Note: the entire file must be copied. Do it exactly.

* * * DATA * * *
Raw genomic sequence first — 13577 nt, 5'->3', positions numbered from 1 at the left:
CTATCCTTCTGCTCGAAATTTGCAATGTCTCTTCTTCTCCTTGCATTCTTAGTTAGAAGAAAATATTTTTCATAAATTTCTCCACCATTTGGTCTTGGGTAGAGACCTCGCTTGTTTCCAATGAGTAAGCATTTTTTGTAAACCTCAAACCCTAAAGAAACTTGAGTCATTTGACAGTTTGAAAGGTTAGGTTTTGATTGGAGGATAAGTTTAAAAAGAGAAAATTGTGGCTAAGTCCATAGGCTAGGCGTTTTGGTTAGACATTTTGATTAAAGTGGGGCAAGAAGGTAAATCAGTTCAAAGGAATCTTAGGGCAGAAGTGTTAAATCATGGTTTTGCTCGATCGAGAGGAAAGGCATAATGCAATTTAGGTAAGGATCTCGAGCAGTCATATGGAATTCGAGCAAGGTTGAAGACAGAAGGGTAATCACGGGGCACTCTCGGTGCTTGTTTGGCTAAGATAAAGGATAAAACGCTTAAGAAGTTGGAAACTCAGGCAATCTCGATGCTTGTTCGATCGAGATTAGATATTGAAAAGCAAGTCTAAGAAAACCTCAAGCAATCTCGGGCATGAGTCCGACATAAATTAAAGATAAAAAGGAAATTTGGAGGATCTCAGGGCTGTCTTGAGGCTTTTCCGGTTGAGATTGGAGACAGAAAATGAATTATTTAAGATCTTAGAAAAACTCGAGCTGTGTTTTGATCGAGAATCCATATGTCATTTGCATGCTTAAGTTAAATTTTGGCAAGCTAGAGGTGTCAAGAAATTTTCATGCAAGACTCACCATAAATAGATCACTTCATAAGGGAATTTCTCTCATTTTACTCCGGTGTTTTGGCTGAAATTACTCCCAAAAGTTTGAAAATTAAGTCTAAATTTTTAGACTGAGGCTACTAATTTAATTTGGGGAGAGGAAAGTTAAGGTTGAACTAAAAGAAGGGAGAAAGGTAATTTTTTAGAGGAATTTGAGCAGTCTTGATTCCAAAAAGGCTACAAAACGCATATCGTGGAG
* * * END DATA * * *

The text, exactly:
Raw genomic sequence first — 13577 nt, 5'->3', positions numbered from 1 at the left:
CTATCCTTCTGCTCGAAATTTGCAATGTCTCTTCTTCTCCTTGCATTCTTAGTTAGAAGAAAATATTTTTCATAAATTTCTCCACCATTTGGTCTTGGGTAGAGACCTCGCTTGTTTCCAATGAGTAAGCATTTTTTGTAAACCTCAAACCCTAAAGAAACTTGAGTCATTTGACAGTTTGAAAGGTTAGGTTTTGATTGGAGGATAAGTTTAAAAAGAGAAAATTGTGGCTAAGTCCATAGGCTAGGCGTTTTGGTTAGACATTTTGATTAAAGTGGGGCAAGAAGGTAAATCAGTTCAAAGGAATCTTAGGGCAGAAGTGTTAAATCATGGTTTTGCTCGATCGAGAGGAAAGGCATAATGCAATTTAGGTAAGGATCTCGAGCAGTCATATGGAATTCGAGCAAGGTTGAAGACAGAAGGGTAATCACGGGGCACTCTCGGTGCTTGTTTGGCTAAGATAAAGGATAAAACGCTTAAGAAGTTGGAAACTCAGGCAATCTCGATGCTTGTTCGATCGAGATTAGATATTGAAAAGCAAGTCTAAGAAAACCTCAAGCAATCTCGGGCATGAGTCCGACATAAATTAAAGATAAAAAGGAAATTTGGAGGATCTCAGGGCTGTCTTGAGGCTTTTCCGGTTGAGATTGGAGACAGAAAATGAATTATTTAAGATCTTAGAAAAACTCGAGCTGTGTTTTGATCGAGAATCCATATGTCATTTGCATGCTTAAGTTAAATTTTGGCAAGCTAGAGGTGTCAAGAAATTTTCATGCAAGACTCACCATAAATAGATCACTTCATAAGGGAATTTCTCTCATTTTACTCCGGTGTTTTGGCTGAAATTACTCCCAAAAGTTTGAAAATTAAGTCTAAATTTTTAGACTGAGGCTACTAATTTAATTTGGGGAGAGGAAAGTTAAGGTTGAACTAAAAGAAGGGAGAAAGGTAATTTTTTAGAGGAATTTGAGCAGTCTTGATTCCAAAAAGGCTACAAAACGCATATCGTGGAG